Williamsburg’s so 2005; even Bushwick is a bit passé.
According to Prudential Douglas Elliman’s Brooklyn market report, prepared by appraisal firm Miller Samuel, it’s East Brooklyn that lured buyers in the first three months of this year, with sales declining in every other section of the borough. East Brooklyn’s market share has risen from 10.3 percent last year to 18.6 percent this year, thanks to “distressed” properties finding takers in neighborhoods like East New York, Flatlands and Cypress Hills.
East Brooklyn’s ascent aside, Williamsburg and adjacent Greenpoint aren’t doing badly. Though prices there improved by just 4 percent to $588,000, per the Corcoran Group’s survey, the average price per square foot is up an impressive 20 percent to $747.
In general, the borough appears to be holding steady despite fewer transactions. Though sales fell by 23.9 percent to 1,807 from the same period in 2011, according to Elliman, the median price is now $450,000 , down just 5.3 percent; the average price is virtually unchanged, losing just 0.8 percent to $565,291. One reason for the borough’s stability: a big dip in inventory. The number of available properties declined by 16.7 percent to 6,092 units. In Queens, it’s more of the same, with prices echoing last year’s numbers: The median sales price is $346,275, 1.1 percent lower than the first quarter of 2011. (The average sales price was also down 1.1 percent.) Sales slowed from 2,598 deals to 2,176. Since inventory fell by 35 percent, prices changed little. However, it takes five days longer — 119 days on average — to sell a place.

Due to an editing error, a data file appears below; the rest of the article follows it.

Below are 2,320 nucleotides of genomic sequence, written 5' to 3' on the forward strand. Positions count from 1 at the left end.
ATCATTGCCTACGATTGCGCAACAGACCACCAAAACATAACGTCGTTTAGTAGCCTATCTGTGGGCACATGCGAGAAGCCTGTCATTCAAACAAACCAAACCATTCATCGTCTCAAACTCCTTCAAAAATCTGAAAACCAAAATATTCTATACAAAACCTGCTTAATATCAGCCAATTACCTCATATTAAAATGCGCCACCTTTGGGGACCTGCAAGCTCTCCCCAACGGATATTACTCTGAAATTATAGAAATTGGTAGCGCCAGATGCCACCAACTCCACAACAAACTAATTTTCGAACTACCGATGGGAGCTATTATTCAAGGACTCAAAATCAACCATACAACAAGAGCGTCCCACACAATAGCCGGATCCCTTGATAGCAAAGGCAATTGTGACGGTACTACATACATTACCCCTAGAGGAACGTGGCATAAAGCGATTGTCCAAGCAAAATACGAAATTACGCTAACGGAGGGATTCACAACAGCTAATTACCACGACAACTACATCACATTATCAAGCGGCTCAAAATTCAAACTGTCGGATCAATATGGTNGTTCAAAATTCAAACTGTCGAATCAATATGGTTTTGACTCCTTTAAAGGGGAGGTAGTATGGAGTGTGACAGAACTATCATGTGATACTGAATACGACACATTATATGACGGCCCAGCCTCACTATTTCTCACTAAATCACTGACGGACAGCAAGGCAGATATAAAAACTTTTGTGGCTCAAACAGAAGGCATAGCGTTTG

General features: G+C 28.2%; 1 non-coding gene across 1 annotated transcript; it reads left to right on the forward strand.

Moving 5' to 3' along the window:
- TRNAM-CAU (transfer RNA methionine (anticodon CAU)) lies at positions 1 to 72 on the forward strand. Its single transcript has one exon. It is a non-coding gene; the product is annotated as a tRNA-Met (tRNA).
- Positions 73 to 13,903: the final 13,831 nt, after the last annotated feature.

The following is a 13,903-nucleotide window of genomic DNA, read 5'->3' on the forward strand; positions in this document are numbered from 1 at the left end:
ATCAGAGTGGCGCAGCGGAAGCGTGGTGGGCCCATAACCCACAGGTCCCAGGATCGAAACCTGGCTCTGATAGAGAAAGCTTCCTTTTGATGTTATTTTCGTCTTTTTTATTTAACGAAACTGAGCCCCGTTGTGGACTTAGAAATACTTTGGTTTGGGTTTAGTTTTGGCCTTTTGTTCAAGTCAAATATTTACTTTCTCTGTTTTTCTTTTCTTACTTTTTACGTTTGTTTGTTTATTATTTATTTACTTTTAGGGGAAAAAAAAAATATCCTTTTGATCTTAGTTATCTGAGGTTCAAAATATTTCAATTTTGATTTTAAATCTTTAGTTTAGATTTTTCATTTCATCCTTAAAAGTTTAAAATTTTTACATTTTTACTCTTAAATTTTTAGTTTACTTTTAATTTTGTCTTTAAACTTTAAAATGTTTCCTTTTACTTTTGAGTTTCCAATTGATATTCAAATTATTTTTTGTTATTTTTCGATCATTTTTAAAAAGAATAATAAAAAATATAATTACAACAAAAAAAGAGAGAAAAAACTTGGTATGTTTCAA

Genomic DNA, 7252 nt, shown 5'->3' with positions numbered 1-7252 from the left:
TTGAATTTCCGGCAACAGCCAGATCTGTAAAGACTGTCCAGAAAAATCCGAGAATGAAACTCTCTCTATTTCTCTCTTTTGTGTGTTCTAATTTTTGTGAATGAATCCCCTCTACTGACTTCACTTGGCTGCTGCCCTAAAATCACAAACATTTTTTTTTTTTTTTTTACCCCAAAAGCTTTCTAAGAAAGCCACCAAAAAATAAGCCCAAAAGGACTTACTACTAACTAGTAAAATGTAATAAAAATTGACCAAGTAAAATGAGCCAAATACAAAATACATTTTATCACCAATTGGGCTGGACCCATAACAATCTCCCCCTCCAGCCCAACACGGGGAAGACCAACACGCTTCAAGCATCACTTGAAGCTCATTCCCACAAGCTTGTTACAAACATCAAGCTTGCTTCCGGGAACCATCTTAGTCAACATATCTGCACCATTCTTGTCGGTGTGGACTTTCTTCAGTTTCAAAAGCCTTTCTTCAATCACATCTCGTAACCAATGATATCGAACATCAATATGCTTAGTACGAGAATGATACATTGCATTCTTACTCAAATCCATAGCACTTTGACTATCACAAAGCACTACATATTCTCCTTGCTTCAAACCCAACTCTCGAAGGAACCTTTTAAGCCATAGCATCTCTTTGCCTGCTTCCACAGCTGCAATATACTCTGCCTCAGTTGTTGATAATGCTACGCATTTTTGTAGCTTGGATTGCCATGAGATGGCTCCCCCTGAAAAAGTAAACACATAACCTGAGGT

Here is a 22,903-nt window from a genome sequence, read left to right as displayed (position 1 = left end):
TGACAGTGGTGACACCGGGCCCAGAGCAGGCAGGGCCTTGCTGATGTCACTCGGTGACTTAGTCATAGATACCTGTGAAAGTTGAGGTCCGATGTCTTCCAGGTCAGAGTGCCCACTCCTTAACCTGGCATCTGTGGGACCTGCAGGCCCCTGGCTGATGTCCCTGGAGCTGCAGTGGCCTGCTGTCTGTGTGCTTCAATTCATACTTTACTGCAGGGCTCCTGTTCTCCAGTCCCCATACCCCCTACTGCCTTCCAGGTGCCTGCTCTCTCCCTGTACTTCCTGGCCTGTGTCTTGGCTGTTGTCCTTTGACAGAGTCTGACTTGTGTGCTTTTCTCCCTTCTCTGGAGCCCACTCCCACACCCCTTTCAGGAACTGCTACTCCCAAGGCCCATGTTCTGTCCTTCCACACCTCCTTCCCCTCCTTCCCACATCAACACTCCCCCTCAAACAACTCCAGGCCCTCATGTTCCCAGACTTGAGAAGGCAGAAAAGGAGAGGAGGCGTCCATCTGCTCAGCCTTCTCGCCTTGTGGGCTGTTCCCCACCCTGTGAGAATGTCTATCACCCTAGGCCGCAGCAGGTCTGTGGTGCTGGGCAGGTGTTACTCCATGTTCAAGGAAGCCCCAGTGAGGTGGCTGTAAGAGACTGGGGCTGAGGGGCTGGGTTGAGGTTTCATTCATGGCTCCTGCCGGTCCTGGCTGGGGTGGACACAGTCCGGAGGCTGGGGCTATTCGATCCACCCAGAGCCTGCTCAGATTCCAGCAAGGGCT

• Corcoran saw co-op values drop by by 19 percent to $395,000 in Brooklyn Heights, Cobble Hill, Dumbo and downtown Brooklyn. The median price for condos there jumped 34 percent to $744,000.
• The median price for co-ops in Park Slope and Gowanus fell 25 percent from last year to $492,000.
• Elliman says fewer new developments traded hands in Brooklyn compared to the first quarter of 2011. They comprised 15.2 percent of sales, down from 20.7 percent a year ago.
• New developments fared better in Queens. They now comprise 7.3 percent of the borough’s deals, compared to 4.7 percent in 2011.